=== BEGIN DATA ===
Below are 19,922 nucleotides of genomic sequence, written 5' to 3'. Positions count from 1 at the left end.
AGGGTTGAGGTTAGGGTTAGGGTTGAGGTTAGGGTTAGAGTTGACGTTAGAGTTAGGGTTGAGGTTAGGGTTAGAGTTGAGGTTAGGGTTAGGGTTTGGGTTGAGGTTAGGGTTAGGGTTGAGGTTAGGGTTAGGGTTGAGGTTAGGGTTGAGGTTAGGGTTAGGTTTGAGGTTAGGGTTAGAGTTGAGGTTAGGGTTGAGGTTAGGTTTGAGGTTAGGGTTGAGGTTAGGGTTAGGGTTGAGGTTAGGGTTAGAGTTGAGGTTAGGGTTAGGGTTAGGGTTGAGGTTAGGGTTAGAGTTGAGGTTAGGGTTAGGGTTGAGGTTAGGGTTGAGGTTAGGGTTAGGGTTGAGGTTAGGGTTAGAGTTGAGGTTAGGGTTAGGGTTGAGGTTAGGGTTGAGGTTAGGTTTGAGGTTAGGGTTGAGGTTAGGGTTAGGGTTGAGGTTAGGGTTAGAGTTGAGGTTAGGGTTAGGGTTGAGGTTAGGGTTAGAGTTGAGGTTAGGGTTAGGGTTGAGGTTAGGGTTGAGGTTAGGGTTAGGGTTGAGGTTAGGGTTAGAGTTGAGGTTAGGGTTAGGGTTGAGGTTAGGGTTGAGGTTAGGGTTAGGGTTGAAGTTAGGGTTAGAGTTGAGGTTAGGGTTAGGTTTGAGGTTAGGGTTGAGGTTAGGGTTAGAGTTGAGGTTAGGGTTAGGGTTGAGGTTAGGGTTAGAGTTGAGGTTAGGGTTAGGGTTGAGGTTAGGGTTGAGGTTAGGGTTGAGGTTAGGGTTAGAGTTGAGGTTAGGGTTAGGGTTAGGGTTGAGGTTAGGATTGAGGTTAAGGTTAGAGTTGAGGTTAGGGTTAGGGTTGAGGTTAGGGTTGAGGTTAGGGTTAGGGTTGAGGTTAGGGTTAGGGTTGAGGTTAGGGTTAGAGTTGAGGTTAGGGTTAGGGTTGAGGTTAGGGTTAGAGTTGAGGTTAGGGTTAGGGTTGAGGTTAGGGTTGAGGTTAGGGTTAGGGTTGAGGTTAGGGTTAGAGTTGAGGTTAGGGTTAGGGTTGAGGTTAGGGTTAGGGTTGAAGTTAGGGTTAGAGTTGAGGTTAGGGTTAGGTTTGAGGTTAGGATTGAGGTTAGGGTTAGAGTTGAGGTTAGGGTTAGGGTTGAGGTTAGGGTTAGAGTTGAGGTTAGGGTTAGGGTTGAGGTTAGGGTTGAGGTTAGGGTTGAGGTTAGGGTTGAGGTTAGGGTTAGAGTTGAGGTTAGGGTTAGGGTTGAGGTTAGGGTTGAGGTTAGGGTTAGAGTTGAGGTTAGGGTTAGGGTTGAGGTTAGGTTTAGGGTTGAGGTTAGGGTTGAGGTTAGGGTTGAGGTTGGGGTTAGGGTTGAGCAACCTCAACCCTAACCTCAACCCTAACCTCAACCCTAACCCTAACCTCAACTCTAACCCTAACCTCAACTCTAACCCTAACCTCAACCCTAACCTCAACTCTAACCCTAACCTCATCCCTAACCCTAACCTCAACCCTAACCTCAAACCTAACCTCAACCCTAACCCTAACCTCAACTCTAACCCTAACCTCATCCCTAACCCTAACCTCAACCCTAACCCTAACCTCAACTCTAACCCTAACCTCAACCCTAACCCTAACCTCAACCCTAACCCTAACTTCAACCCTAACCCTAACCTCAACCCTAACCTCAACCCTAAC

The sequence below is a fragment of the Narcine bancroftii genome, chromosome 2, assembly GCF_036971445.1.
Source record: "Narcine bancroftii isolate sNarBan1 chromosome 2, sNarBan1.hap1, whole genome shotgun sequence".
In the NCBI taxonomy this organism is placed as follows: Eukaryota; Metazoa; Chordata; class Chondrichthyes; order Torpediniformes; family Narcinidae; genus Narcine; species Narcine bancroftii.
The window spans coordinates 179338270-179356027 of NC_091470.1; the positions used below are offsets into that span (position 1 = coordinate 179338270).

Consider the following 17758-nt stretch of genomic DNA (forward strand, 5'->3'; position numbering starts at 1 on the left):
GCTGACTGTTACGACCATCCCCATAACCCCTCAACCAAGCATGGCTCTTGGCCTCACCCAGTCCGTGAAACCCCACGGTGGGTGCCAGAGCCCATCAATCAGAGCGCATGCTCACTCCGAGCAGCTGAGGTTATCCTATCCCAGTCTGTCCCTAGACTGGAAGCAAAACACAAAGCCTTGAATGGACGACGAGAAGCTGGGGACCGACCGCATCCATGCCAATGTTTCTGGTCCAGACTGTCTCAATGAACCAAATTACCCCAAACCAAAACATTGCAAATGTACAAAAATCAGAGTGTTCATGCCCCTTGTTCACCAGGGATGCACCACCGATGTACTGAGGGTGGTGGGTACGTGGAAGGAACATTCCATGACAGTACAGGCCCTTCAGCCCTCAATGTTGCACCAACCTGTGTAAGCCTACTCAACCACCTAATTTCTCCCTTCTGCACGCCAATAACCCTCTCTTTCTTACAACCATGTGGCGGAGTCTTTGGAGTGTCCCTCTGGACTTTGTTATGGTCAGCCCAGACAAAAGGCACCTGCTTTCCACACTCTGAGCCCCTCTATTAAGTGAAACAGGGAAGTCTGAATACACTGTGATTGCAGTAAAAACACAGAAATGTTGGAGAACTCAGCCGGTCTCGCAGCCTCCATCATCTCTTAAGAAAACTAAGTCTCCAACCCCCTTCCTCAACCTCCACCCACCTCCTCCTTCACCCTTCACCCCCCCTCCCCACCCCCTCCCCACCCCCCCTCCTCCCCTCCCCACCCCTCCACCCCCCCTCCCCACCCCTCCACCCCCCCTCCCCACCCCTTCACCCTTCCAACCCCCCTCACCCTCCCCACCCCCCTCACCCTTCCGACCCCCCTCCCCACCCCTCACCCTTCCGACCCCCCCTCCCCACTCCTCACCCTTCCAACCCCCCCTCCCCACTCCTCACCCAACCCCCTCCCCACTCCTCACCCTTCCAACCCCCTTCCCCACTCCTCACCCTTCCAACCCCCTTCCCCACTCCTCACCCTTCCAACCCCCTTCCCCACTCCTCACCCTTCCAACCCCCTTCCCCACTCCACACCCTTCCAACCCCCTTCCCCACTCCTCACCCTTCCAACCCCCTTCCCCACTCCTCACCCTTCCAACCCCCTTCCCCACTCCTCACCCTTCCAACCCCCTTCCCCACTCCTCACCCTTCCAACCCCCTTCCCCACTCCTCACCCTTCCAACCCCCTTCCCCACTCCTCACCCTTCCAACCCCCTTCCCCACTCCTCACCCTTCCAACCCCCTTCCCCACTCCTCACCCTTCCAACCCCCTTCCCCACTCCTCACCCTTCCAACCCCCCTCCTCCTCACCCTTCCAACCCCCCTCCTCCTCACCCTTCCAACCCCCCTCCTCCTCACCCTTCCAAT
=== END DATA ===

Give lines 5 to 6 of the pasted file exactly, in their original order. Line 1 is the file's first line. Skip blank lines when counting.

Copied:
In the NCBI taxonomy this organism is placed as follows: Eukaryota; Metazoa; Chordata; class Chondrichthyes; order Torpediniformes; family Narcinidae; genus Narcine; species Narcine bancroftii.
The window spans coordinates 179338270-179356027 of NC_091470.1; the positions used below are offsets into that span (position 1 = coordinate 179338270).